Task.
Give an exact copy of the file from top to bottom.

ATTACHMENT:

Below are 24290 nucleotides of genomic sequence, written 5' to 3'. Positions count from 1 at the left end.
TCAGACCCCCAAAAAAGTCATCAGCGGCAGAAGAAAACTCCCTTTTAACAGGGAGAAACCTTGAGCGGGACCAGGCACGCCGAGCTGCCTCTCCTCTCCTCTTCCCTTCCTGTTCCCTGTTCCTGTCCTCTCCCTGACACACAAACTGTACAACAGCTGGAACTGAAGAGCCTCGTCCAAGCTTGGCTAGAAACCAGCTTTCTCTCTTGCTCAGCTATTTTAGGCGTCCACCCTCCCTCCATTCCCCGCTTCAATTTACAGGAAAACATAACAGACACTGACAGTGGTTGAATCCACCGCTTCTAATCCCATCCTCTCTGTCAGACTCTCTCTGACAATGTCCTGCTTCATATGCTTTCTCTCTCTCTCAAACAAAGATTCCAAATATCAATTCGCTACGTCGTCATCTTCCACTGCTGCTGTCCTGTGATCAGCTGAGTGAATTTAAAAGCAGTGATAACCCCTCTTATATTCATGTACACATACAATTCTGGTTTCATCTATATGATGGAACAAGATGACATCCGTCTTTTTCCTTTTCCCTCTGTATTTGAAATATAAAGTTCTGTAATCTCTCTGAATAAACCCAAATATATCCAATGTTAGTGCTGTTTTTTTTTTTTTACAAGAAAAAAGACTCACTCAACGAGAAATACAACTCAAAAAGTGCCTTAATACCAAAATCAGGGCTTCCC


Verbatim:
Below are 24290 nucleotides of genomic sequence, written 5' to 3'. Positions count from 1 at the left end.
TCAGACCCCCAAAAAAGTCATCAGCGGCAGAAGAAAACTCCCTTTTAACAGGGAGAAACCTTGAGCGGGACCAGGCACGCCGAGCTGCCTCTCCTCTCCTCTTCCCTTCCTGTTCCCTGTTCCTGTCCTCTCCCTGACACACAAACTGTACAACAGCTGGAACTGAAGAGCCTCGTCCAAGCTTGGCTAGAAACCAGCTTTCTCTCTTGCTCAGCTATTTTAGGCGTCCACCCTCCCTCCATTCCCCGCTTCAATTTACAGGAAAACATAACAGACACTGACAGTGGTTGAATCCACCGCTTCTAATCCCATCCTCTCTGTCAGACTCTCTCTGACAATGTCCTGCTTCATATGCTTTCTCTCTCTCTCAAACAAAGATTCCAAATATCAATTCGCTACGTCGTCATCTTCCACTGCTGCTGTCCTGTGATCAGCTGAGTGAATTTAAAAGCAGTGATAACCCCTCTTATATTCATGTACACATACAATTCTGGTTTCATCTATATGATGGAACAAGATGACATCCGTCTTTTTCCTTTTCCCTCTGTATTTGAAATATAAAGTTCTGTAATCTCTCTGAATAAACCCAAATATATCCAATGTTAGTGCTGTTTTTTTTTTTTTACAAGAAAAAAGACTCACTCAACGAGAAATACAACTCAAAAAGTGCCTTAATACCAAAATCAGGGCTTCCC